Despite blindness, woman loves life, gives thanks

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GREEN BAY, Wis. — For the past 40 years, Pat Boerschinger has been legally blind. And while she cannot see, her faith in God and devotion to Mary guide her every step.

 

Boerschinger was diagnosed with retinitis pigmentosa, a rare, inherited degenerative eye disease, in 1978. "It was devastating," she said. "When I first lost my eyesight, the doctor told me, 'You're going blind. There's nothing I can do for you. There's nothing you can do. You might as well just go home and not cry about it.'

 

"I cried all the way home," she recalled. "Then I got home and I thought, 'Who is he to tell me I can't do anything about it?’”

 

What she did was turn to God and to "Mama Mary."

 

"I always grew up thinking that our Blessed Mother was my favorite," she said. "From the time I reached the age of reason, I always thought that if I had her on my side, I could not go wrong."

 

So Boerschinger, now 72, turned to Mary for strength. The devotion likely stems from her upbringing and proximity to what was called "The Chapel," now the National Shrine of Our Lady of Good Help in Champion, Wisconsin, where Mary appeared to Adele Brise in 1859.

 

Boerschinger's great-grandfather, when he was about 7 years old, escaped the devastating 1871 Peshtigo fire in the forests near Green Bay by retreating with his family to the shrine.

 

Born in Green Bay, Boerschinger grew up in Tonet, about two miles from the shrine. She remembered visiting the shrine as a child for prayer, May crowning and feast days. She continues to go to the shrine on the feast of the Assumption and attended Mass there with her husband, Jack, Aug. 15.

 

Boerschinger met her husband in 1968 and they were married that Dec. 29. The couple operated Jack's Landscape Nursery in Bellevue for 31 years before selling the business in 1999. They continue to run a smaller nursery business with the same name, and Pat assists by answering phone calls.

 

Despite the loss of her eyesight, Boerschinger has continued to stay active and practice her faith. She volunteered at Relevant Radio for nearly 11 years, taking telephone pledges during the Catholic radio station's pledge drives. About twice a year on Fridays, she joins Drew Mariani on the air to recite the Divine Mercy Chaplet.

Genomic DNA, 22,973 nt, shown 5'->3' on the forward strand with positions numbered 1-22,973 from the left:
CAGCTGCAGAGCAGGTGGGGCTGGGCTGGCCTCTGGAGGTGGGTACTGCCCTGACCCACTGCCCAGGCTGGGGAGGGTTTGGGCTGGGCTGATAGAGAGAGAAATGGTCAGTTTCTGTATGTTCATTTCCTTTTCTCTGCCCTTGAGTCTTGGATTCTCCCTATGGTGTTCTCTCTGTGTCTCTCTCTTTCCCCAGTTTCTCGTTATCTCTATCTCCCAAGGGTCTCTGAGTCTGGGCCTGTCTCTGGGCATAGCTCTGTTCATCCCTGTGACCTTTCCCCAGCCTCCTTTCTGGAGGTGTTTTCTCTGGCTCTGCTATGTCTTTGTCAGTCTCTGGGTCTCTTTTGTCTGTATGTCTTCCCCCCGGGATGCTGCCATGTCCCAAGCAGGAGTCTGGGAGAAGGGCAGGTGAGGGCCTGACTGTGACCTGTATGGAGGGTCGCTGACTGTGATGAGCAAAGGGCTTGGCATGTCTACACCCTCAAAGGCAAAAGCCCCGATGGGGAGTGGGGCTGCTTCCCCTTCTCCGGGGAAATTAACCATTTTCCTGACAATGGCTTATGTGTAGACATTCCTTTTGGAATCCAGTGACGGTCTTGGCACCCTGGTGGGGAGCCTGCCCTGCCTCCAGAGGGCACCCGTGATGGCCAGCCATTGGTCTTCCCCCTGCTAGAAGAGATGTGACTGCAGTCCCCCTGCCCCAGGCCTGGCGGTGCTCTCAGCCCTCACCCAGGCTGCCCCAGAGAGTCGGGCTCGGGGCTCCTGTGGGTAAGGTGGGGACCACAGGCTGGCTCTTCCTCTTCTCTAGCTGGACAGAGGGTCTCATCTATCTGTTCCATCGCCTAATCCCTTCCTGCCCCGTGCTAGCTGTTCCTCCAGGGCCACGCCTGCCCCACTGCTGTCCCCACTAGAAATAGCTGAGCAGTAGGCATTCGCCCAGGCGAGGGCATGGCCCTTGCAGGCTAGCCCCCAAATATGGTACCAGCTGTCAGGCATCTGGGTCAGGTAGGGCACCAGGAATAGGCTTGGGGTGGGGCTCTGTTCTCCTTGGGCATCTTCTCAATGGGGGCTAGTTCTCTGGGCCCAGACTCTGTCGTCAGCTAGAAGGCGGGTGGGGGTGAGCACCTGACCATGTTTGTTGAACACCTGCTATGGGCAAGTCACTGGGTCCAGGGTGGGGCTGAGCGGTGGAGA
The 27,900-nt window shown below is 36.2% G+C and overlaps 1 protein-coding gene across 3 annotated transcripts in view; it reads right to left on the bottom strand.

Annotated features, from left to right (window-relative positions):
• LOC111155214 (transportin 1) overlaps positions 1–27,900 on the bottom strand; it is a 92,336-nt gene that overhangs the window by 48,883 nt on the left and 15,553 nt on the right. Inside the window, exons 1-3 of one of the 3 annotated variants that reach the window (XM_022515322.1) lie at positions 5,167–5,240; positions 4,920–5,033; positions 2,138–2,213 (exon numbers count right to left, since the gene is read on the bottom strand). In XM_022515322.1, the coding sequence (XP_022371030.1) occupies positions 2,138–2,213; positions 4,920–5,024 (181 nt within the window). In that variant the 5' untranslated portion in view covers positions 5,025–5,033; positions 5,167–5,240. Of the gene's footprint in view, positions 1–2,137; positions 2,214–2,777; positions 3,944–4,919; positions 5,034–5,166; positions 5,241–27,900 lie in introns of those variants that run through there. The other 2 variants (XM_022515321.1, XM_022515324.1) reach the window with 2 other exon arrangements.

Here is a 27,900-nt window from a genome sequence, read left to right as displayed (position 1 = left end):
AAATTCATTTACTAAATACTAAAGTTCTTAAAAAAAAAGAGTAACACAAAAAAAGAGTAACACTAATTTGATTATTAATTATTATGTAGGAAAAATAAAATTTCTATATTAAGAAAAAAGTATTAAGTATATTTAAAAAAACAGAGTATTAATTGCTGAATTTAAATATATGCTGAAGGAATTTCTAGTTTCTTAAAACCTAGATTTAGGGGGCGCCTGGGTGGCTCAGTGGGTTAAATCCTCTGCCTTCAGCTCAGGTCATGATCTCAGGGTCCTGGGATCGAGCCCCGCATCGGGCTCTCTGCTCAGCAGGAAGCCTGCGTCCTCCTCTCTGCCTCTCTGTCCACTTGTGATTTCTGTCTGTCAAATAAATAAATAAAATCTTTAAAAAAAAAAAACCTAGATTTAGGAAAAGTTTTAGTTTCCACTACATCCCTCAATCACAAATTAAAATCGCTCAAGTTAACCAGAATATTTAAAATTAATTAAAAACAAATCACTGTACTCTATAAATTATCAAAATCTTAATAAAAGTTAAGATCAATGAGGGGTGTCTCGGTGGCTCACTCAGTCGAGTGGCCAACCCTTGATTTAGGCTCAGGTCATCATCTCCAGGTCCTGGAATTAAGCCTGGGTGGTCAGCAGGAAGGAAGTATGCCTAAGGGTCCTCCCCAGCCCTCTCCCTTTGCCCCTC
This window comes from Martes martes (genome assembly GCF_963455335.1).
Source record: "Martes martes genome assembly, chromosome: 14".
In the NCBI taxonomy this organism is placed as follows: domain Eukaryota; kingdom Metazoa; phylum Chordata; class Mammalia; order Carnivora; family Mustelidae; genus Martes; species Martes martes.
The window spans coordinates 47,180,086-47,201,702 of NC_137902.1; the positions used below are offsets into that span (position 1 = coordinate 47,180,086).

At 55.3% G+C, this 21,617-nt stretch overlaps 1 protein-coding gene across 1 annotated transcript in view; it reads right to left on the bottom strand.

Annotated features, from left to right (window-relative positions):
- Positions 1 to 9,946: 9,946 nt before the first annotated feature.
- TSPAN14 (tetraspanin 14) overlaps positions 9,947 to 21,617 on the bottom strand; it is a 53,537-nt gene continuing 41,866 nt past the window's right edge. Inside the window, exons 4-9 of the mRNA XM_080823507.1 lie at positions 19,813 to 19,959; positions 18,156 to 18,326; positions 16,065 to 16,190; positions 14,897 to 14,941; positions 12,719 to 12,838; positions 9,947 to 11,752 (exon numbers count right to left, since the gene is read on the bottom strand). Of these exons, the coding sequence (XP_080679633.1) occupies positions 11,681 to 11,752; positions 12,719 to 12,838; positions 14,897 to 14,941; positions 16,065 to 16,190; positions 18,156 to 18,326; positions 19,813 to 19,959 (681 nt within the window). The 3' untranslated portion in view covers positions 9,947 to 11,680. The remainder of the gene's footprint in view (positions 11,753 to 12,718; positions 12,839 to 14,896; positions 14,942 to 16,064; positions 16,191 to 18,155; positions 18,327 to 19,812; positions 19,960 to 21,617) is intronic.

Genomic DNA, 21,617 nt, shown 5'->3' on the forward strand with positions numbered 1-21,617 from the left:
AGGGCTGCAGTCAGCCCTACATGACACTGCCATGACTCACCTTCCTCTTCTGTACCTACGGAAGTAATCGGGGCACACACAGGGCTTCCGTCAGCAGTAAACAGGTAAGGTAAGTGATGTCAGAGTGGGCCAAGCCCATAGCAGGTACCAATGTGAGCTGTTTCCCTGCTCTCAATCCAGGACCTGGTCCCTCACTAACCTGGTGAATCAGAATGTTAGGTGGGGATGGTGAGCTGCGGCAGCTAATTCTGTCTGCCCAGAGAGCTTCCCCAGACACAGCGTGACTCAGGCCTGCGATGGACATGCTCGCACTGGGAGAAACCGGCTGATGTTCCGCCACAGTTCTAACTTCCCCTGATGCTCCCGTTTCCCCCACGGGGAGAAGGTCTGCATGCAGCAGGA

She prays the rosary four times a day, dedicating her prayers to the needs of others. "You know what, there's always something to pray for. ... My prayer list looks like a scroll. I'm sure by now the good Lord and Mama Mary are very sick of listening to me. That's why I 'walk to Mary' every year.”

 

Since the annual walking pilgrimage from St. Norbert College in De Pere to the shrine in Champion began in 2013, Boerschinger has walked the entire 21-mile distance. Last May, she was honored to help carry the Marian statue across the Claude Allouez Bridge in De Pere.

 

"I am planning on doing it next year, too," she said. "I get a little sore, but who doesn't?" At the end of the walk, she sits down and drinks a bottle of water. "By the time Mass is over, I feel fine again. I'm used to walking because I run," she said.

 

With the assistance of her personal trainer at the YMCA in Bellevue, Craig Congdon, Boerschinger runs about three miles each Tuesday and Thursday. The walking and running keep her active, said Boerschinger, which helps her prayer life.

 

"I figure that if the good Lord put me down here, and the reason was that it had something to do with being blind, then I'm going to work with it and figure it out."

 

Lucero is news and information manager at The Compass, newspaper of the Diocese of Green Bay.

 

© Arlington Catholic Herald 2018